Hell

#1

I wonder if that’s actually true. Raised a catholic, it was mentioned that good people and those who love God go to heaven and bad people and those who refuse to love God go to hell. It didn’t seem to give us much of a choice…

Funny Political Pictures
#2

I think the Catholic God may be a little more forgiving. That sign is at a Pentecostal church.

#3

It’s…complicated and vague to say the least. Church hasn’t even defined if Hell is a state or a place and has been described as one or the other in various points in time by various popes and religious authority figures.

#4

Does that make any difference? :ponder:

The posted sign was an attempt of a church to make a funny statement and at same time supporting a political position. I don’t think it was supposed to be taken literally…

#5

The Pentecostals are pretty literal in their interpretation of the Bible, so I’m not so sure about that.

#6

As holder of the Keys of St. Peter, the pope has the power to “bind and loose,” i.e. to determine who goes to heaven, and who goes to hell. So which place you go to depends a lot on who the pope is when you die. In theory, some future pope could just abolish hell and let everybody go to heaven, but there are probably solid marketing reasons why they don’t do that.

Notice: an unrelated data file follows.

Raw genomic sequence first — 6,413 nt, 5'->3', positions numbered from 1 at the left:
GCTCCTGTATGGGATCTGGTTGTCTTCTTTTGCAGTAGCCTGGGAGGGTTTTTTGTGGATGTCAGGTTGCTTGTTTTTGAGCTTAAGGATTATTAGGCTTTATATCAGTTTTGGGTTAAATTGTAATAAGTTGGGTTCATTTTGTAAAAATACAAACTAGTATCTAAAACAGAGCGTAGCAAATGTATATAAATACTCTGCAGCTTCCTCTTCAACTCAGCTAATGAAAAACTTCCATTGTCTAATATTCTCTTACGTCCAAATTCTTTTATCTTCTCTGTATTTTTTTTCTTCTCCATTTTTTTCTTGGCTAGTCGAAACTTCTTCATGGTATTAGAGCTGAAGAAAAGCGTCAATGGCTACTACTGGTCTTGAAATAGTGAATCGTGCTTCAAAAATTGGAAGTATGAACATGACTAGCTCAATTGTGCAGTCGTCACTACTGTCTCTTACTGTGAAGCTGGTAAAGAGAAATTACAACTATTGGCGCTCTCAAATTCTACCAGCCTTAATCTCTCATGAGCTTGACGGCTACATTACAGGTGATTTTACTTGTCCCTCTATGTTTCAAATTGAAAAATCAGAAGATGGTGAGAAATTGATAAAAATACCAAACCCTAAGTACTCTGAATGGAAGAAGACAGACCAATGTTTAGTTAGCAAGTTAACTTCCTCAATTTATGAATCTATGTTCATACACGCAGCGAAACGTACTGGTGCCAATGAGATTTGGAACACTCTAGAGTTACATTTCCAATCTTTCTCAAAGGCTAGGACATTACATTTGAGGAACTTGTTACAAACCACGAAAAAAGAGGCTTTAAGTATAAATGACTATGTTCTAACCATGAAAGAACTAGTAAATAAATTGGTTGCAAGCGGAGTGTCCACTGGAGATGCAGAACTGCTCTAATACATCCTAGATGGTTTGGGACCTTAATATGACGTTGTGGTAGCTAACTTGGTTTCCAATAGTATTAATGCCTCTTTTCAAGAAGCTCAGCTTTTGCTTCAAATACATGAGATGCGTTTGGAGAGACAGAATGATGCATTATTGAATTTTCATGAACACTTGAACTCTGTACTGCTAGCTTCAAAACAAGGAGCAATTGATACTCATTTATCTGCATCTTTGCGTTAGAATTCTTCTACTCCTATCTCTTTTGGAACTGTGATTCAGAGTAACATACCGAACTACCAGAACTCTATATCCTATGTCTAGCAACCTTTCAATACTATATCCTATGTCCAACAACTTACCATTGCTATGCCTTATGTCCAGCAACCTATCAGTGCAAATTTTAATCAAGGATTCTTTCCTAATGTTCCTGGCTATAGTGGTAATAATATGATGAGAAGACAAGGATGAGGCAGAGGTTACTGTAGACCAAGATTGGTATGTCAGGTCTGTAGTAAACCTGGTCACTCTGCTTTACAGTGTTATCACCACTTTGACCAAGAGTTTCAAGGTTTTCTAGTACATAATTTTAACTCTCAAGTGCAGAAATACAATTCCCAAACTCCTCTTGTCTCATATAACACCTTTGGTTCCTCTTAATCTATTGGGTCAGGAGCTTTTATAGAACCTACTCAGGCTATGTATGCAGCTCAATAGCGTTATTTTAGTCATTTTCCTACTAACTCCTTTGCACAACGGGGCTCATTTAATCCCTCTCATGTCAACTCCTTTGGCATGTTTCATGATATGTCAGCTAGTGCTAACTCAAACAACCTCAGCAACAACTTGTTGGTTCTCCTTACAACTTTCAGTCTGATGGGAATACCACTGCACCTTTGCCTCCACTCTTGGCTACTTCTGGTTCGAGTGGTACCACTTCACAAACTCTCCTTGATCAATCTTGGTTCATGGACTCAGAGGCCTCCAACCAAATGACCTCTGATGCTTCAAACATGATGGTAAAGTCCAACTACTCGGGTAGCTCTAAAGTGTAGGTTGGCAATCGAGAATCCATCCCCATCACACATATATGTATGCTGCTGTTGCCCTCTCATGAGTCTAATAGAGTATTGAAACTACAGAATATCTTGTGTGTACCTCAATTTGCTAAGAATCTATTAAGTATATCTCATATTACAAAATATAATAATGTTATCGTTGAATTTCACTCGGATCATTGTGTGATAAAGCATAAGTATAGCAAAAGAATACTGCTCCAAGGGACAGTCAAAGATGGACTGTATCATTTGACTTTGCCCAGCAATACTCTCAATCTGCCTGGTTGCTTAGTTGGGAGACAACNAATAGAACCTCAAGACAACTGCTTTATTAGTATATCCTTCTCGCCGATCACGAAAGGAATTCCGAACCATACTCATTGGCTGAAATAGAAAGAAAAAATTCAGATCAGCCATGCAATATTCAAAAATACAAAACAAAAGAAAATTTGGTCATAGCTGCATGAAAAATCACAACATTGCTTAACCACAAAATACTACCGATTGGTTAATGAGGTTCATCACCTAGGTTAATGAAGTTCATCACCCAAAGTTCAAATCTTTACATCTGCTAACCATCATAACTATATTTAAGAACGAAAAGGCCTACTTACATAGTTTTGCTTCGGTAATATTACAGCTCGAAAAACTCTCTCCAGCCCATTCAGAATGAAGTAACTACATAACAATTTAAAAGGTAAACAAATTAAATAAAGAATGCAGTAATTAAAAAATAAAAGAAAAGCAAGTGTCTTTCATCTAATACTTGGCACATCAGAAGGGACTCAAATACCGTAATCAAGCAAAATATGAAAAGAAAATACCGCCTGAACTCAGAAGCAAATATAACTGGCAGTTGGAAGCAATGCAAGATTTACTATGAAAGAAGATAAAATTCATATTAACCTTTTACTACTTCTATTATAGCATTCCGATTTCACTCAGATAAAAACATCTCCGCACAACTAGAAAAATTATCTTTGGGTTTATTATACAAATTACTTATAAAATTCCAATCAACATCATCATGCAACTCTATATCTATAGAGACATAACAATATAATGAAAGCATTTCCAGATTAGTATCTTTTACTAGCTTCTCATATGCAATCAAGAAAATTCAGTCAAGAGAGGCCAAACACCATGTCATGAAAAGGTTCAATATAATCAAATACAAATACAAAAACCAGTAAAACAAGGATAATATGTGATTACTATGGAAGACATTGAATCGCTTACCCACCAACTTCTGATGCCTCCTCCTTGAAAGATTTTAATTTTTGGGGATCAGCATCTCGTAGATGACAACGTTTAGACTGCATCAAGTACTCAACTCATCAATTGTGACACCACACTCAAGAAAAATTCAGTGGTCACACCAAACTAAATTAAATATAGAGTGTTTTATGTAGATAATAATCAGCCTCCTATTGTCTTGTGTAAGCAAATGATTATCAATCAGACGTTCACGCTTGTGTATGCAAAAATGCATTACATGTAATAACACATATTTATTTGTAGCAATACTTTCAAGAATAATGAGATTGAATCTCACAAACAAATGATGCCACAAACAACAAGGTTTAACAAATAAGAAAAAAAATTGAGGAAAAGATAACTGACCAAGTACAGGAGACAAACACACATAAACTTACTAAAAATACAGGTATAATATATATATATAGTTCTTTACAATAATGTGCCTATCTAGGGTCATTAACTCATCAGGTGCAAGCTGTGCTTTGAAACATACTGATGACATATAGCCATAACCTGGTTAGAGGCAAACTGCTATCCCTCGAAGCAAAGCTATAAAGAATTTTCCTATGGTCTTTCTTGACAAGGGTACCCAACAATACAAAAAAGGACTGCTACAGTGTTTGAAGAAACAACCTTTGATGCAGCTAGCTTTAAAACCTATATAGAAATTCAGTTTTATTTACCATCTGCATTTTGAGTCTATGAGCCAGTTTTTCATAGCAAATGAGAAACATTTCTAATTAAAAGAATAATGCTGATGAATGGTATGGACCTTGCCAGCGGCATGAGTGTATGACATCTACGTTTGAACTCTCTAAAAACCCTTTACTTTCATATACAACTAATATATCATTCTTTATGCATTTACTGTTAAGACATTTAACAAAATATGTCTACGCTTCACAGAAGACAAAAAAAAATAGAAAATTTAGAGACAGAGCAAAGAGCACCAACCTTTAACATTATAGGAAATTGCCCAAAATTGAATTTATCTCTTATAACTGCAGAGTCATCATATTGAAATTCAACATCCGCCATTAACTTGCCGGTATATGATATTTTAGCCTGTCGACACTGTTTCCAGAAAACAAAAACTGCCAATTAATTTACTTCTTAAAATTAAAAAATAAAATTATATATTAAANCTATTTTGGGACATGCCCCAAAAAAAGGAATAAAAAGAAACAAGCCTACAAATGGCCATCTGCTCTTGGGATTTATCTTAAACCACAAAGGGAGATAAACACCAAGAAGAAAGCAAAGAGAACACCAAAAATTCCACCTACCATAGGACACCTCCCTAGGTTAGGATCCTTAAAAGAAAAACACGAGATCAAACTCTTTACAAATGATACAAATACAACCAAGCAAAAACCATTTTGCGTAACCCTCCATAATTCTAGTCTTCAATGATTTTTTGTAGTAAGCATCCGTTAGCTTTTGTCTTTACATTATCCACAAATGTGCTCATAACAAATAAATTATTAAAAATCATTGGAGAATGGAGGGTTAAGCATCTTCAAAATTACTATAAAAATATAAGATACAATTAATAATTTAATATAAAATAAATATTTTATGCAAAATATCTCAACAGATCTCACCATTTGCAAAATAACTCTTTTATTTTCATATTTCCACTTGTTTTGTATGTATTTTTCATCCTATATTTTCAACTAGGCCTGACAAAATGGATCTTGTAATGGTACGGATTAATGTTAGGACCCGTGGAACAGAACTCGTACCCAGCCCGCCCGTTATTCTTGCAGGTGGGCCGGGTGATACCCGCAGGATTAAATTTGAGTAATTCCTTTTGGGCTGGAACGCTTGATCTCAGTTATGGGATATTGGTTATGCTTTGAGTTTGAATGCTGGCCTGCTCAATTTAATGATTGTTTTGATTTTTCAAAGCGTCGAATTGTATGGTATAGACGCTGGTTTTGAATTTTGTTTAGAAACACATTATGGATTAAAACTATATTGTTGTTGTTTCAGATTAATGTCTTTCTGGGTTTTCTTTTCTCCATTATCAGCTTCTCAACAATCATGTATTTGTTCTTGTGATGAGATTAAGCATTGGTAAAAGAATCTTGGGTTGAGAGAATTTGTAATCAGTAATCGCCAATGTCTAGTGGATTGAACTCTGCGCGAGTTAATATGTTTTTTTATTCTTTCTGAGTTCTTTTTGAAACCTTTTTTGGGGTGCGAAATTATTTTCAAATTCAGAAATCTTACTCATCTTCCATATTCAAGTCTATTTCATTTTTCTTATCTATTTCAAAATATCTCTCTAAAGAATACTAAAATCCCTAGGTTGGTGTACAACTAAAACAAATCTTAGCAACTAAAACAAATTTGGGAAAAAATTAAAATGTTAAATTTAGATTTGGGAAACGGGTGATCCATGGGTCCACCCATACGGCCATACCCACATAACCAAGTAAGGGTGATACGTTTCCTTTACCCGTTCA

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#7

What happens to, say, mildly unpleasant people who love God? How about good people who refuse to love God?

I reckon the Catholics haven’t quite thought this one through. At best, the visa clearance procedure for heaven must get quite complicated for them.

#8

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They’ll end up in limbo, the first circle of hell.

#9

Gee, that second image is like my Heaven on Earth though!

Biblically it’s not down to how good or bad you are but simply whether you believe in Jesus, although I guess the Catholic interpretation is somewhat different.

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#10

Shouldn’t they have to dance under some kind of pole to get into heaven? But seriously, folks, a papal committee endorsed by Benedict XVI indicated in 2007 that this medieval concept of limbo was not a dogmatic teaching of the Church.

#11

The Catholics have thought everything through, and written it down with hyperlinks

PART ONE, SECTION TWO I., CHAPTER THREE, Article 12, IV.: Hell

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#12